On December 12th and 14th, the Minneapolis Park and Recreation Board, together with the Walker Art Center, convened two CAC meetings and an open house on tthe reconstruction of the Minneapolis Sculpture Garden. This is an exciting project for quite a few reasons. Beyond the obvious one of improving and maintaining an important landmark in Minneapolis, there are bicycle-related aspects of this that are crucial to Minneapolis’ network of bikeways.
The most important element of this project is to make sure that we secure an off-street bikeway running along the west side of Lyndale Ave S between Dunwoody and Vineland, shown as a thick red line on the map below (the light green one is the Dunnwoody Blvd off-street trail which will be built as part of the Southwest LRT TSAAP; see pg. 3-10: http://www.swlrtcommunityworks.org/~/media/SW%20Corridor/Document%20Archive/investment-framework/ch-3-van-white.pdf).
A Minneapolis Sculpture Garden bikeway would bring people from the Van White LRT station, North Minneapolis, and the Cedar Lake Trail right to Loring Park and Downtown Minneapolis. It would only require about five feet of Park Board land, and given the extra foot and a half that will be added to this area, this is very doable.
Accessing the Sculpture Garden by bike will, of course, necessitate bicycle parking infrastructure. The shortfall in bike parking at the Garden was pointed out by a teacher who had brought over 100 students by bike to the Garden who they had to lay their bikes all over the park. The design team agreed that parking will need to be considered, but it’s imperative that we let them know how important it is to all future users of the park who will get there by bike. According to the designs shared with us, the west end of the Sculpture Garden where the Cowles Conservatory faces the parking lot will be turned into a welcome area. This is a crucial area for robust and plentiful bike parking. Others at the meeting mentioned the possibility of adding a Nice Ride station there too, which would be great. The north end of the Garden will also need good bike parking facilities, see the areas in red on the map below.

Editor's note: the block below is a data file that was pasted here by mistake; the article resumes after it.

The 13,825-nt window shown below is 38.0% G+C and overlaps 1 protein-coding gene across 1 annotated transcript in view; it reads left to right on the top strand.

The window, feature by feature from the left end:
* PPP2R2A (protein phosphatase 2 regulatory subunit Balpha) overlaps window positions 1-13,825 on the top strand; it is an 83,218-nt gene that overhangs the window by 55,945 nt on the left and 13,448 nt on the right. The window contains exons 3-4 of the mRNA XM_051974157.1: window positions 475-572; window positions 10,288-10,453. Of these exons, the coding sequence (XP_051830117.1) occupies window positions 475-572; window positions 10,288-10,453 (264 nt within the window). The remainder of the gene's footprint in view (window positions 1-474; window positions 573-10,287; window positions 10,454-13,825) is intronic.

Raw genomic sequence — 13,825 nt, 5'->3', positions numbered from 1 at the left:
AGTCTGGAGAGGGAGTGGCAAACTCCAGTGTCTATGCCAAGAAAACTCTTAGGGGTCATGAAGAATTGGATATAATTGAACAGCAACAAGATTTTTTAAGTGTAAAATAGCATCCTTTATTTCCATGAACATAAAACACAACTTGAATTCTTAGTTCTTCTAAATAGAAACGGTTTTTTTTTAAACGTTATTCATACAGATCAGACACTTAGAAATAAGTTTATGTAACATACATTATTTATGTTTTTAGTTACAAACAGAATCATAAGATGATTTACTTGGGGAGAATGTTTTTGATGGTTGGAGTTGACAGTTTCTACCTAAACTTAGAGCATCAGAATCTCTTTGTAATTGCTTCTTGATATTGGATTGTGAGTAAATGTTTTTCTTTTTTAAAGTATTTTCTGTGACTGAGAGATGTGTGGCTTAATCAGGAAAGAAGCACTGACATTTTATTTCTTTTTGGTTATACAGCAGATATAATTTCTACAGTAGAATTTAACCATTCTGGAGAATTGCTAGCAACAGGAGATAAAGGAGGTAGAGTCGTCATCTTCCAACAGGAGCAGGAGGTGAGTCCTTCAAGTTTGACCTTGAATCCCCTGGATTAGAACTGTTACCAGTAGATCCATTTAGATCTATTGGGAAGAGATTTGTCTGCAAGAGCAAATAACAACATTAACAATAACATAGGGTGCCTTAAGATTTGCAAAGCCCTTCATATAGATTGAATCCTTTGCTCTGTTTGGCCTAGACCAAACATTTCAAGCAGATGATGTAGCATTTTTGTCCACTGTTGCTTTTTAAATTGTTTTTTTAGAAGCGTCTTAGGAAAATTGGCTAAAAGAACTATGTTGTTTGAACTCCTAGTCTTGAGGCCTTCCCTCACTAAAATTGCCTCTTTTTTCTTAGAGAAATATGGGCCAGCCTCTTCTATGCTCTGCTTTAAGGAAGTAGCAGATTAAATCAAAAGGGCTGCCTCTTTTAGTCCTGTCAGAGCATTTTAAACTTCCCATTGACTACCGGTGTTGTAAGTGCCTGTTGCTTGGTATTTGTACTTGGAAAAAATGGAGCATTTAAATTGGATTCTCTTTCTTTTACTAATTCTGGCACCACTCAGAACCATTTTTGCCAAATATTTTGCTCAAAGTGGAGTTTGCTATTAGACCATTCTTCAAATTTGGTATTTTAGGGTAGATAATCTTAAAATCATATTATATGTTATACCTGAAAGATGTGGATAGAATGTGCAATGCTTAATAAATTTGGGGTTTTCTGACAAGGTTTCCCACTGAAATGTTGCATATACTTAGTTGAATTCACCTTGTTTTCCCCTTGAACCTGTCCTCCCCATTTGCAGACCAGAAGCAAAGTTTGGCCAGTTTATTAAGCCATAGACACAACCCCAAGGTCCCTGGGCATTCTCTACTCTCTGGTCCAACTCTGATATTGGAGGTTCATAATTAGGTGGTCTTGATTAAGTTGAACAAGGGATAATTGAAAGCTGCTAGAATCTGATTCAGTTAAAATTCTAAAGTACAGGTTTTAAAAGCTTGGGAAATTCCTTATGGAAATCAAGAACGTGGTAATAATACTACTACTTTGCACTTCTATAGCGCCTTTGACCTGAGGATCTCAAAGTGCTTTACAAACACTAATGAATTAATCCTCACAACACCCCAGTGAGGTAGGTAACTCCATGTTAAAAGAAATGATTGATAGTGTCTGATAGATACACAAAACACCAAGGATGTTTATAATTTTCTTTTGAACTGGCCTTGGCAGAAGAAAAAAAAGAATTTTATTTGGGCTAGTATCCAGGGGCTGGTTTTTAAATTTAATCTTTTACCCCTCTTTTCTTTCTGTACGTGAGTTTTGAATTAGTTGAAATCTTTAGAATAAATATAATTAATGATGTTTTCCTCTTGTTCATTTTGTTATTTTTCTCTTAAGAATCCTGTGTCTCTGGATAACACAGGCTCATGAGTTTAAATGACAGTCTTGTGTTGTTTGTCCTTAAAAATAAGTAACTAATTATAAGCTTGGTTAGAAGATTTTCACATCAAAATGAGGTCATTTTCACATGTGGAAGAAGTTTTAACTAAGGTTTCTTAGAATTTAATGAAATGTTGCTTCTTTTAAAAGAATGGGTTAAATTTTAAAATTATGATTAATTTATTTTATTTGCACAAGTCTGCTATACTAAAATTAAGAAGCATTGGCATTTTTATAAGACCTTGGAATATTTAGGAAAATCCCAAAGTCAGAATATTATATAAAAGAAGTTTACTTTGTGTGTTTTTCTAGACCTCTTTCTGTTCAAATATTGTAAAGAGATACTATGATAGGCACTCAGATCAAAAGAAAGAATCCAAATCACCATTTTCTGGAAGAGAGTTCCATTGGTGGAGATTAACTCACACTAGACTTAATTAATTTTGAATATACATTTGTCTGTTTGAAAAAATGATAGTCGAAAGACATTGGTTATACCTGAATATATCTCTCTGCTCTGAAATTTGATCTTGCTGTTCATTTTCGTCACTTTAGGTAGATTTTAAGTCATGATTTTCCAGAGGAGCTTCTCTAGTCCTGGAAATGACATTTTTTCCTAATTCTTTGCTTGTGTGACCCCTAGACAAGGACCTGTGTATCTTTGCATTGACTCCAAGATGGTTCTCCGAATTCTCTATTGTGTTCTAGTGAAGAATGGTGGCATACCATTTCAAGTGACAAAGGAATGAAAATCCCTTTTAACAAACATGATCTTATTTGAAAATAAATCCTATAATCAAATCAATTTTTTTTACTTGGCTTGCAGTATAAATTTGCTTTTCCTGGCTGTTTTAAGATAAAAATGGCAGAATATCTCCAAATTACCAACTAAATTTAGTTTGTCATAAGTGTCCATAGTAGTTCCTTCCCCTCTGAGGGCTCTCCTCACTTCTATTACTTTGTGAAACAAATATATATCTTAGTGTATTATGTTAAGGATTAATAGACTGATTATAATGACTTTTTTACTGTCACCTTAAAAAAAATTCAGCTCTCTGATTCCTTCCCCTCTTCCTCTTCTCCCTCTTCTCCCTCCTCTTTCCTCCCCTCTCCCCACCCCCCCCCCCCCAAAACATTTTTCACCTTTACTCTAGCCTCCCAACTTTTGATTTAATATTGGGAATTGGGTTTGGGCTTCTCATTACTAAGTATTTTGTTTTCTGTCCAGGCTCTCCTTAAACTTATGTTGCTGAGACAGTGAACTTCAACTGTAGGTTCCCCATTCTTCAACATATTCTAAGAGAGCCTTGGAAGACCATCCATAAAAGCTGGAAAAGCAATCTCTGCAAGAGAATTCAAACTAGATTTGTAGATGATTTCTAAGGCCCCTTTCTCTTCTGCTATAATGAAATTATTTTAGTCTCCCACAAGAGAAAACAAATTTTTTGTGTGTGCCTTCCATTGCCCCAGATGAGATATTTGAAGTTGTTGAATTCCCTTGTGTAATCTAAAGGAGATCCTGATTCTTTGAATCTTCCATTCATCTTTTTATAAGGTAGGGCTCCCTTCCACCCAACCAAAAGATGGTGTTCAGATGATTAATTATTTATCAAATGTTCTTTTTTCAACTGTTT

Still, off-street bike lanes remain the most important aspect of this project. We should applaud the designs for the Sculpture Garden, as they look really great - they include reverting part of the park to the native wetland habitat that it originally was before the parade grounds were built on top of it 125+ years ago. And our recent, significant victory for cyclists in the extension and separation of the Loring Bikeway as part of the Hennepin-Lyndale Bottleneck reconstruction means that the tide is turning and now’s the time to keep pushing for enhancements that will calm, green, and make safe this vital corridor for Minneapolis. Connecting the Sculpture Garden to the Green Line and North Minneapolis is paramount. Making sure that Minneapolis’ signature destinations are easy to visit by bike is equally crucial.
Please fill out this online survey to express your desires for a bike connection to Van White and beyond: https://www.surveymonkey.com/s/BKM3XMR
The Hennepin-Lyndale corridor is an area of art, parks, urban density, and is a true confluence of diverse neighborhoods. It’s also an indispensable cycling corridor. I look forward to helping build on our recent successes by making the reconstructed Sculpture Garden another linchpin in our City’s ever-growing network of bikeways.
The next CAC is at 5:30pm at the Walker Art Center on January 20th. Hope to see you there!